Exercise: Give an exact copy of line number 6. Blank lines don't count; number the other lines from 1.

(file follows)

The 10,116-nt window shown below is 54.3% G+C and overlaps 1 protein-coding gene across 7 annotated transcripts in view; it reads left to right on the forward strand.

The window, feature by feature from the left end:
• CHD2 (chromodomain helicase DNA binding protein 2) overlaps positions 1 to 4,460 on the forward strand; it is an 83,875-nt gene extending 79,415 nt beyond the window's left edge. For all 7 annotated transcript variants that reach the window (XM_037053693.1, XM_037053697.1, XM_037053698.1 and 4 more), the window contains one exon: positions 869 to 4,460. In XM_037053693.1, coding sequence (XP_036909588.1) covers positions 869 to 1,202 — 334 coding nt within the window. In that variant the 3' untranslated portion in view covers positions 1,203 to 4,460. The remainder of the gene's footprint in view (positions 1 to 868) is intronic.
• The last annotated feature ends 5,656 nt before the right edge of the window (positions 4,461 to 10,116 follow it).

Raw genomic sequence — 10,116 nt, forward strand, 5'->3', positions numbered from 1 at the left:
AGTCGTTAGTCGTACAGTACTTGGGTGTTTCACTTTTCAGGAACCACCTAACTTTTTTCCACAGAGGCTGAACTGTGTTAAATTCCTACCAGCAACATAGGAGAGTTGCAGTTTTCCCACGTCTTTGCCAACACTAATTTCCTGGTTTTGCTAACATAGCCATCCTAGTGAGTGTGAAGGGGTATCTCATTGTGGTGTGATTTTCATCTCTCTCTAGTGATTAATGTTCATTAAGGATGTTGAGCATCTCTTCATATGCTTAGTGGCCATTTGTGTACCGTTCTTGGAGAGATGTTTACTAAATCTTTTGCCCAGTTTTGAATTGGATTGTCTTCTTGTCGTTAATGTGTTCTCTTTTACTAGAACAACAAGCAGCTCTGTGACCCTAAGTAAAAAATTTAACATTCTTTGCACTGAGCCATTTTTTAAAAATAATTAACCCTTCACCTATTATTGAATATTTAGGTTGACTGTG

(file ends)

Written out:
AGTCGTTAGTCGTACAGTACTTGGGTGTTTCACTTTTCAGGAACCACCTAACTTTTTTCCACAGAGGCTGAACTGTGTTAAATTCCTACCAGCAACATAGGAGAGTTGCAGTTTTCCCACGTCTTTGCCAACACTAATTTCCTGGTTTTGCTAACATAGCCATCCTAGTGAGTGTGAAGGGGTATCTCATTGTGGTGTGATTTTCATCTCTCTCTAGTGATTAATGTTCATTAAGGATGTTGAGCATCTCTTCATATGCTTAGTGGCCATTTGTGTACCGTTCTTGGAGAGATGTTTACTAAATCTTTTGCCCAGTTTTGAATTGGATTGTCTTCTTGTCGTTAATGTGTTCTCTTTTACTAGAACAACAAGCAGCTCTGTGACCCTAAGTAAAAAATTTAACATTCTTTGCACTGAGCCATTTTTTAAAAATAATTAACCCTTCACCTATTATTGAATATTTAGGTTGACTGTG